Journal of Legal, Ethical and Regulatory Issues (Print ISSN: 1544-0036; Online ISSN: 1544-0044)


Conflict of Laws in the Doctor's Contractual Responsibility: A Comparative Analytical Study

Author(s): Hiba Thamer Mahmood Al-Samak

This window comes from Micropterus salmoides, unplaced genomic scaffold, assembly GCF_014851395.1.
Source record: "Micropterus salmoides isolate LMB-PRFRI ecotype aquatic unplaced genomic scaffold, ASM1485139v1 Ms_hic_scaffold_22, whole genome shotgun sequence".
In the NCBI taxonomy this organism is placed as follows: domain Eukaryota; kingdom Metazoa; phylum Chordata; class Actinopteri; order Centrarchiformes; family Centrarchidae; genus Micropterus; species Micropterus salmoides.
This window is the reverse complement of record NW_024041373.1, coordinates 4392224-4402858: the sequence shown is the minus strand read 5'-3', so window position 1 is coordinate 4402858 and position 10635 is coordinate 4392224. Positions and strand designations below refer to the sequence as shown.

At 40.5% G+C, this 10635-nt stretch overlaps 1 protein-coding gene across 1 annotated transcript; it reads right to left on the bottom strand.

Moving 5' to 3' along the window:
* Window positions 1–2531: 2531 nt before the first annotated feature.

A lot of patients travel to receive treatment because of poor or deficient medical care, or because of the emigration of many medical qualifications. Some patients also suffer from poor care provided after returning from treatment abroad, as specialized tourism companies in some countries enable patients to access health care, which is called medical tourism. This is why many countries in the world have taken an interest in it, such as the European Union and the United States of America. We have not found international rules governing the responsibility of the doctor, but we have found only the general rules of complex responsibility in international law. The World Health Organization (WHO) has taken care of the safety of patients to increase the number of medical errors every year in the world, as legal procedures are often inadequate and the patient needs to file a complaint before or after returning home to be subject to the laws of that country, and the countries that apply the insurance system provide sufficient insurance, and insurance companies are sometimes reluctant to pay because of medical negligence. Due to the scarcity of legal studies, I examined the general rules on conflict of laws on the responsibility of doctors, a comparative study between Iraqi civil law, some state laws, international conventions, and the European directive on the safety of patients. It divided it into two research papers: the first on the rules of attribution applicable to the responsibility of the physician and divided it into two; the first on the importance of the responsibility of the physician in international law; the second on the rules of attribution applied; the second on the European Union directive on the application of patients' rights in cross-border health care; and the second on the provisions of patients' rights; and the second on cooperation between the European Union member States. She concluded that the reason for the increase in medical malpractices in the international context is that doctors are working to sign the patient waiver of his right to prosecution, and that many medical and moral damages change and worsen after his return to his homeland. She added that it is necessary to establish medical committees from the Ministry of Health to allow Iraqi patients to travel abroad, monitor their cases, and choose specialized hospitals through Iraqi embassies in those countries.

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